News Icon

News: US and Moroccan intel analysts exchange ideas during African Lion 12

Story by Sgt. 1st Class Nichole BonhamSmall RSS Icon

US and Moroccan intel analysts exchange ideas during African Lion 2012 Sgt. 1st Class Nichole Bonham

Cpl. Terrence Brunson and Lance Cpl. Javier Lopez from the 24th MEU work on an intel brief presentation during the Intelligence Capacity Building Workshop (ICBW) seminar held during African Lion 2012. African Lion is an annual joint combined exercise that promotes interoperability between U.S. and Moroccan forces.

AGADIR, Morocco – U.S. and Moroccan military officers came together this week in Agadir for an Intelligence Capacity Building Workshop. The workshop helped prepare senior staff officers from both countries who will participate in the Command Post Exercise portion of African Lion 2012. African Lion, an annual training mission promoting interoperability between U.S. and Moroccan forces, is the largest exercise of it’s kind on the African continent. The U.S. African Command sponsored-, Marine Forces Africa led exercise allows the two countries to share best practices and different tactics, techniques, and procedures for missions as diverse as humanitarian civil assistance, peace support operations, aviation training, and field training exercises.

The CPX will be notional training focused on fictional countries in the region of Morocco. Brigade and Battalion level staff officers from both U.S. and Morocco will respond to civil unrest scenarios designed to enhance the understanding of each country’s communication and interoperability strategies. The ICBW was a four-day workshop that gave the participants the opportunity to familiarize each other with their different intelligence gathering and analysis techniques. It also provided an overview of the background for the training scenario the staff members will work with during the CPX.

“It was interesting to collaborate with other professionals who work with similar ideas in a different language and culture,” said 1st Lt. Benjamin Baker, an intelligence officer from the 24th Marine Expeditionary Unit at Camp Lejeune, N.C. “It was a very seasoned group of officers with a lot of operational experience. We were able to share and exchange ideas about different ways of doing similar missions.”

One difference between the countries is the level at which intel analysis begins. The U.S. military trains entry level enlisted in the gathering and analysis of intelligence. They process all the data and pass on the refined intelligence to staff officers. Staff Sgt. Andrew Cayce, an Intel Chief from the 24th MEU, explained this allows the officers to focus on staff planning.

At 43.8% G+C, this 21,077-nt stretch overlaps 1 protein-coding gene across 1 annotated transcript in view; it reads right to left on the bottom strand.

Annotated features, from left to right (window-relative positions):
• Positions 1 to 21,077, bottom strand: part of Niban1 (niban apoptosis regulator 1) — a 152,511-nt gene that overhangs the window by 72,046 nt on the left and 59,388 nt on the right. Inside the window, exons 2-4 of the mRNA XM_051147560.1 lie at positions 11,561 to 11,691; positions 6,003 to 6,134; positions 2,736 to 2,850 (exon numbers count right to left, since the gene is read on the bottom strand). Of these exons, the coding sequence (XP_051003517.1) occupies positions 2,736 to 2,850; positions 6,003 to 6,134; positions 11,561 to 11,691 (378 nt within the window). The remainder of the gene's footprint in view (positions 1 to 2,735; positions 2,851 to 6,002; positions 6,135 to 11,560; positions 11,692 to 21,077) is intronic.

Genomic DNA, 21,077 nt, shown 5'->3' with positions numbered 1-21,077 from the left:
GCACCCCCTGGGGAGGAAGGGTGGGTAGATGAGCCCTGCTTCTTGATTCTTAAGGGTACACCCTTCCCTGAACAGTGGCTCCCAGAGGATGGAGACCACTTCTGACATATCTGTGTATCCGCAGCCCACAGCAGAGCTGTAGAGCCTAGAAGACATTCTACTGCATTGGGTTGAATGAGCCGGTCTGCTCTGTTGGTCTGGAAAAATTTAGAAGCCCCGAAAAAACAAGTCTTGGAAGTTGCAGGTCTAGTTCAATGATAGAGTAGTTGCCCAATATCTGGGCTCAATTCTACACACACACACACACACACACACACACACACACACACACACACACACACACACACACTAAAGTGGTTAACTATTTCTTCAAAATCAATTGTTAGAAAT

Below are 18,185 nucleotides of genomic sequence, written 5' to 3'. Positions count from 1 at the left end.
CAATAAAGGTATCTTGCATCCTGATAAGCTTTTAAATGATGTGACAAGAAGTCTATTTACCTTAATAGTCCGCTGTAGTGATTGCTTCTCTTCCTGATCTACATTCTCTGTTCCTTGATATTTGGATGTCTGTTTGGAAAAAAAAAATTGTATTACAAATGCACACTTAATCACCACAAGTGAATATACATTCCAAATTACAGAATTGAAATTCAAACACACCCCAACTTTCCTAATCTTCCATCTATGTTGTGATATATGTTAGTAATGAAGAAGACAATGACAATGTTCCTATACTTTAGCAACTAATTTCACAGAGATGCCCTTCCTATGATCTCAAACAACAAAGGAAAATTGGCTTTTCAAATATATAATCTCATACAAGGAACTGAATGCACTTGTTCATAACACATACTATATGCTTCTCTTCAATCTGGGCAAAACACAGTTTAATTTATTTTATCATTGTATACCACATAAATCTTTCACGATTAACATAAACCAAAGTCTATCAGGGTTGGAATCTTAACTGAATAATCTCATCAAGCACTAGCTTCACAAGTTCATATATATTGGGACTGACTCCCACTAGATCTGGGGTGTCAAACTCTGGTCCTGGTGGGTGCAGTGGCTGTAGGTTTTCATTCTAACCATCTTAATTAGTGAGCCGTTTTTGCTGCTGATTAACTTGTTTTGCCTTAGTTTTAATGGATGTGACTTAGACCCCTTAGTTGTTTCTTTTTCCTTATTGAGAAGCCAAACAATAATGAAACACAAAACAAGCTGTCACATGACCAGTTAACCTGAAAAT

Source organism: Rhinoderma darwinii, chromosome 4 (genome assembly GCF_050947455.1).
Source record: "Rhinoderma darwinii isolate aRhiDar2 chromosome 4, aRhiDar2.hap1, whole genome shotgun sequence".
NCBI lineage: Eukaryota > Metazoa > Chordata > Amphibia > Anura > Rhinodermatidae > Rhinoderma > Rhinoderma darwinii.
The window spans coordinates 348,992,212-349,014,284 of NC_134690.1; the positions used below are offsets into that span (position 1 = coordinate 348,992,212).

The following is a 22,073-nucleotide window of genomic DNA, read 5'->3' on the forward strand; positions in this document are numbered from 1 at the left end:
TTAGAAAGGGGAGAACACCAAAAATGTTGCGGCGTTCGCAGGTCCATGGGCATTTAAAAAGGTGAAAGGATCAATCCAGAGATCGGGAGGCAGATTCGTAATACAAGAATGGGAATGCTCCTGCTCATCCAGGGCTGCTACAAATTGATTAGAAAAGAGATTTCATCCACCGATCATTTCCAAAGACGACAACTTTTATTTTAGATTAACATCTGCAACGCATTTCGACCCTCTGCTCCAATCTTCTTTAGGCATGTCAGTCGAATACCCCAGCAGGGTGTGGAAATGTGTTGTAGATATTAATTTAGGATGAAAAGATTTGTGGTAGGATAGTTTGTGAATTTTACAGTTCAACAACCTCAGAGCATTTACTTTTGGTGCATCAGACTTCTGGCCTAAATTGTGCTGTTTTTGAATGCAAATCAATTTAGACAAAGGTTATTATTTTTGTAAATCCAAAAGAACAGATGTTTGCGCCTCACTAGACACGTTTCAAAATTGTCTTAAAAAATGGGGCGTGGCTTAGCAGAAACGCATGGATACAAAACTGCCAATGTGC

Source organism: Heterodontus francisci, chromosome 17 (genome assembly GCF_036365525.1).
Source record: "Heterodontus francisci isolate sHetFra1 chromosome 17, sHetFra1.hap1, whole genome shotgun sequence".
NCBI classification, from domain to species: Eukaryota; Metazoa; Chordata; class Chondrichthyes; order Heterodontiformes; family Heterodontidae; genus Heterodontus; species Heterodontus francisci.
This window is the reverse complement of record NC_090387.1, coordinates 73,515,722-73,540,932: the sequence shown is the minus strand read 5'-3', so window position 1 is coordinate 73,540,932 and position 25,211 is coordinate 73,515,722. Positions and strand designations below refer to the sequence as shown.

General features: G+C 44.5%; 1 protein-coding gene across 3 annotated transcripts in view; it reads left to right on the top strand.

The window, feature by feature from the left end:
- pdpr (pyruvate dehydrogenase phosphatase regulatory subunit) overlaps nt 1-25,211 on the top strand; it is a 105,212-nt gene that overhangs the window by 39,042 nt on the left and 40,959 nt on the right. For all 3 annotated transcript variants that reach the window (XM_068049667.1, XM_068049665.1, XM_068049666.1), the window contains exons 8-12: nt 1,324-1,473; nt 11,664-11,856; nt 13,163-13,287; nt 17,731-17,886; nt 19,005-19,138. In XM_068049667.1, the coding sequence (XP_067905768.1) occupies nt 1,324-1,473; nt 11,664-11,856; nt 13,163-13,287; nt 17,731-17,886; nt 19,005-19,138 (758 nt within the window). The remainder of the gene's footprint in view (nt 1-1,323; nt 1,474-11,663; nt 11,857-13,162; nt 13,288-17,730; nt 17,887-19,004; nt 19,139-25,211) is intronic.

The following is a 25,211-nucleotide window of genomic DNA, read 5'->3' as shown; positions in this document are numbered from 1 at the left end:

The Moroccan military does not train in the analysis of intelligence until the brigade officer level. Lower level commands have officers trained in other specialties with the additional duty of passing gathered intelligence to their higher command. This guarantees intelligence officers with a broad and varied range of experience in operational affairs.

Both systems work very well, they are just different solutions to the same strategic needs.

The ICBW workshop included a discussion on intelligence preparation of the environment, a systematic approach of looking at terrain, weather and cultural factors of an area to determine areas or factors of strategic importance. Other topics included in the workshop involved military symbology and terminology used during intel briefs, military grid reference system, and review of the maps created for use during the CPX.


Connected Media
ImagesUS and Moroccan intel...
Cpl. Terrence Brunson and Lance Cpl. Javier Lopez from...

Web Views

Podcast Hits

Public Domain Mark
This work, US and Moroccan intel analysts exchange ideas during African Lion 12, by SFC Nichole Bonham, identified by DVIDS, is free of known copyright restrictions under U.S. copyright law.

Date Taken:04.07.2012

Date Posted:04.09.2012 12:22

Location:AGADIR, MAGlobe


  • Army
  • Marines
  • Navy
  • Air Force
  • Coast Guard
  • National Guard




  • Facebook
  • Twitter
  • Youtube
  • Flickr